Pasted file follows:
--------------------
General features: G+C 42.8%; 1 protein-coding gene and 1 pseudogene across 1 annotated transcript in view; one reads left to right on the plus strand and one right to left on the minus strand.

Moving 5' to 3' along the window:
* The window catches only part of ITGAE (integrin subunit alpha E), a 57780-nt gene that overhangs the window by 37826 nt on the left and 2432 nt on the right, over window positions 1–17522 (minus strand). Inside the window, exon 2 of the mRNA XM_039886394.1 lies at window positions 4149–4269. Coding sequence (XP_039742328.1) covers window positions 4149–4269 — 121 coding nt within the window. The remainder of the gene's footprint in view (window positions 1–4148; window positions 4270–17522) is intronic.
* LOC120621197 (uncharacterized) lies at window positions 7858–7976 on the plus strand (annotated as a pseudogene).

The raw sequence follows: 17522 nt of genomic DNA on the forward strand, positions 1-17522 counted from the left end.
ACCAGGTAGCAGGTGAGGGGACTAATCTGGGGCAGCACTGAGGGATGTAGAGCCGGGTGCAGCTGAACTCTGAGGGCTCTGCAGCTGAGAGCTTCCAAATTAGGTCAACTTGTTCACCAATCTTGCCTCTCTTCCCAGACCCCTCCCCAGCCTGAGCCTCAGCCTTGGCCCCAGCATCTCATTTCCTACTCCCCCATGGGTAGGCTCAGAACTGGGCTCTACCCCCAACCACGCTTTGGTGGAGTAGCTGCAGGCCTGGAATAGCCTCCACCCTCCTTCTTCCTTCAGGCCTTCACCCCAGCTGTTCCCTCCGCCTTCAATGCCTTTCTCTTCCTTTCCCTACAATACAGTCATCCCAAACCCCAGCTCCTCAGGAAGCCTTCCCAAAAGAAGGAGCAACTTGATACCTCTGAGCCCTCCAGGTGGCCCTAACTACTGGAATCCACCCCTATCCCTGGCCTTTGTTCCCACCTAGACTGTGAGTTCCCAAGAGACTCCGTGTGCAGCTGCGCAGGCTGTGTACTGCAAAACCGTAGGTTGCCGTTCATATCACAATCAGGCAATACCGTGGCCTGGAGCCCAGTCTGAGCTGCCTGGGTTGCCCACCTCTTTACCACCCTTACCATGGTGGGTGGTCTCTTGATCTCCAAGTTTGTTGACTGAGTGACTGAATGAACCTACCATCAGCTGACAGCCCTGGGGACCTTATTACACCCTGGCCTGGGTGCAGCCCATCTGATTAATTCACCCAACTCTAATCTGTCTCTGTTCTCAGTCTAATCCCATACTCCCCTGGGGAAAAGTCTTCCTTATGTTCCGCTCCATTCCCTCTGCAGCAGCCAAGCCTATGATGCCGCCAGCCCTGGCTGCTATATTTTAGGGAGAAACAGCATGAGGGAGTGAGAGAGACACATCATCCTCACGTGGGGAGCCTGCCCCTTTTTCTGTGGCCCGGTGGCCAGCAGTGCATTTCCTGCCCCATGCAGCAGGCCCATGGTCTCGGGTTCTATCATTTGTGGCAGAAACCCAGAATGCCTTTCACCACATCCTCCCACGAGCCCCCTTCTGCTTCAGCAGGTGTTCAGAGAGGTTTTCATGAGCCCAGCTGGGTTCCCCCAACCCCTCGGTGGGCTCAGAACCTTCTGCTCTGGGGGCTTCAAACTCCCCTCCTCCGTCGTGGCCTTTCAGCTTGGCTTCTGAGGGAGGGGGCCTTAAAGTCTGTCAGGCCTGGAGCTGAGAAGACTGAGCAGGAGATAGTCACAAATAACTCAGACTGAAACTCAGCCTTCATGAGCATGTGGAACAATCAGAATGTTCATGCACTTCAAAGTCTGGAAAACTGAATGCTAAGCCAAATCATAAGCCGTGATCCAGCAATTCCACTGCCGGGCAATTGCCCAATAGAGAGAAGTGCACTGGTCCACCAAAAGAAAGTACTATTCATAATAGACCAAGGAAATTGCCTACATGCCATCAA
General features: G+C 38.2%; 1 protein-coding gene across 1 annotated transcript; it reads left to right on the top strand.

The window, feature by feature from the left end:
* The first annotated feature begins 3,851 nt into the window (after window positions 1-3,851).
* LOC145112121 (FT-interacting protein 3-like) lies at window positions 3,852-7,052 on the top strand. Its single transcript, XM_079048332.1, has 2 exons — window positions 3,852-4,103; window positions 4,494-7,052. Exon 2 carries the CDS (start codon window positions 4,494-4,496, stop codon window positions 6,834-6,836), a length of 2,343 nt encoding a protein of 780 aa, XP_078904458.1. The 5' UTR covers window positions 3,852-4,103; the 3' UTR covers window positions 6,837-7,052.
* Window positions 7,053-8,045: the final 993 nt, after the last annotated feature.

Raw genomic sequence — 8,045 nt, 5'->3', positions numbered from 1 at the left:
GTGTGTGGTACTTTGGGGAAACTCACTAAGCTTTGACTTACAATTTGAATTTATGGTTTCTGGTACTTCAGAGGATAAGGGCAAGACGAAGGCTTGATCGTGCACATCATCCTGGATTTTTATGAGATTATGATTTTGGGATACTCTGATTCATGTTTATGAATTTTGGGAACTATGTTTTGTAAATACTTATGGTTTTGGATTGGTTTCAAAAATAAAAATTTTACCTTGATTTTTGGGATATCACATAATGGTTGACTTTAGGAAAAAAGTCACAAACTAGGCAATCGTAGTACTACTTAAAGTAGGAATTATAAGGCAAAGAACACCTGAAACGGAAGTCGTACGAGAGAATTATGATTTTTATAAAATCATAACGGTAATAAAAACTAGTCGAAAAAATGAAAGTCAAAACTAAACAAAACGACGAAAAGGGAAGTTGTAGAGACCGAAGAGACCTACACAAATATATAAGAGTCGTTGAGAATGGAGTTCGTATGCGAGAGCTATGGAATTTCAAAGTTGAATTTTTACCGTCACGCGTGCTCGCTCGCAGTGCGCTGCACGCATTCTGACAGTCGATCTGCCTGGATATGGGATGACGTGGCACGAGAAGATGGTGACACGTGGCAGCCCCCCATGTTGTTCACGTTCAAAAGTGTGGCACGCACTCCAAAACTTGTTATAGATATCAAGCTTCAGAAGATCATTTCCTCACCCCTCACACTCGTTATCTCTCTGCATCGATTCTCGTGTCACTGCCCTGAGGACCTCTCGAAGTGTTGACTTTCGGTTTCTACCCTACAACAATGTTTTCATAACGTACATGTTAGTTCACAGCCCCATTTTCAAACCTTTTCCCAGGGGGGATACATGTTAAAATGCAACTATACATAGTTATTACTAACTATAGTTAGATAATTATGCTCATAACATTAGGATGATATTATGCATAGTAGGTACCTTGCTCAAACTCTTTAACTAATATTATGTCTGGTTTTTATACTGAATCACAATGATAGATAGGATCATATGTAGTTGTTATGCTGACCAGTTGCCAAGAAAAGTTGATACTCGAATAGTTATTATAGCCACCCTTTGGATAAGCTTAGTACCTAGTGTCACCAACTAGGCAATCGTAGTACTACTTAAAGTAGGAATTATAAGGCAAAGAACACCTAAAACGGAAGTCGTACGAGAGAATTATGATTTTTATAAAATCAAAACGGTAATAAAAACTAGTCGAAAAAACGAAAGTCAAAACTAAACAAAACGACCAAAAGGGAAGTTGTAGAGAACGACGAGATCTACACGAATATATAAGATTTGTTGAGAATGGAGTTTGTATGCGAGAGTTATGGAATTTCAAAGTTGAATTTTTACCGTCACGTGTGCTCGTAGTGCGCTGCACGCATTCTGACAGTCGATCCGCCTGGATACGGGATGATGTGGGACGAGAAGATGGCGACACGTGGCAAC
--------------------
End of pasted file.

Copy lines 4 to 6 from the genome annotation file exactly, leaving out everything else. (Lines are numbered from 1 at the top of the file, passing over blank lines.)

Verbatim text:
* LOC120621197 (uncharacterized) lies at window positions 7858–7976 on the plus strand (annotated as a pseudogene).

The raw sequence follows: 17522 nt of genomic DNA on the forward strand, positions 1-17522 counted from the left end.
ACCAGGTAGCAGGTGAGGGGACTAATCTGGGGCAGCACTGAGGGATGTAGAGCCGGGTGCAGCTGAACTCTGAGGGCTCTGCAGCTGAGAGCTTCCAAATTAGGTCAACTTGTTCACCAATCTTGCCTCTCTTCCCAGACCCCTCCCCAGCCTGAGCCTCAGCCTTGGCCCCAGCATCTCATTTCCTACTCCCCCATGGGTAGGCTCAGAACTGGGCTCTACCCCCAACCACGCTTTGGTGGAGTAGCTGCAGGCCTGGAATAGCCTCCACCCTCCTTCTTCCTTCAGGCCTTCACCCCAGCTGTTCCCTCCGCCTTCAATGCCTTTCTCTTCCTTTCCCTACAATACAGTCATCCCAAACCCCAGCTCCTCAGGAAGCCTTCCCAAAAGAAGGAGCAACTTGATACCTCTGAGCCCTCCAGGTGGCCCTAACTACTGGAATCCACCCCTATCCCTGGCCTTTGTTCCCACCTAGACTGTGAGTTCCCAAGAGACTCCGTGTGCAGCTGCGCAGGCTGTGTACTGCAAAACCGTAGGTTGCCGTTCATATCACAATCAGGCAATACCGTGGCCTGGAGCCCAGTCTGAGCTGCCTGGGTTGCCCACCTCTTTACCACCCTTACCATGGTGGGTGGTCTCTTGATCTCCAAGTTTGTTGACTGAGTGACTGAATGAACCTACCATCAGCTGACAGCCCTGGGGACCTTATTACACCCTGGCCTGGGTGCAGCCCATCTGATTAATTCACCCAACTCTAATCTGTCTCTGTTCTCAGTCTAATCCCATACTCCCCTGGGGAAAAGTCTTCCTTATGTTCCGCTCCATTCCCTCTGCAGCAGCCAAGCCTATGATGCCGCCAGCCCTGGCTGCTATATTTTAGGGAGAAACAGCATGAGGGAGTGAGAGAGACACATCATCCTCACGTGGGGAGCCTGCCCCTTTTTCTGTGGCCCGGTGGCCAGCAGTGCATTTCCTGCCCCATGCAGCAGGCCCATGGTCTCGGGTTCTATCATTTGTGGCAGAAACCCAGAATGCCTTTCACCACATCCTCCCACGAGCCCCCTTCTGCTTCAGCAGGTGTTCAGAGAGGTTTTCATGAGCCCAGCTGGGTTCCCCCAACCCCTCGGTGGGCTCAGAACCTTCTGCTCTGGGGGCTTCAAACTCCCCTCCTCCGTCGTGGCCTTTCAGCTTGGCTTCTGAGGGAGGGGGCCTTAAAGTCTGTCAGGCCTGGAGCTGAGAAGACTGAGCAGGAGATAGTCACAAATAACTCAGACTGAAACTCAGCCTTCATGAGCATGTGGAACAATCAGAATGTTCATGCACTTCAAAGTCTGGAAAACTGAATGCTAAGCCAAATCATAAGCCGTGATCCAGCAATTCCACTGCCGGGCAATTGCCCAATAGAGAGAAGTGCACTGGTCCACCAAAAGAAAGTACTATTCATAATAGACCAAGGAAATTGCCTACATGCCATCAA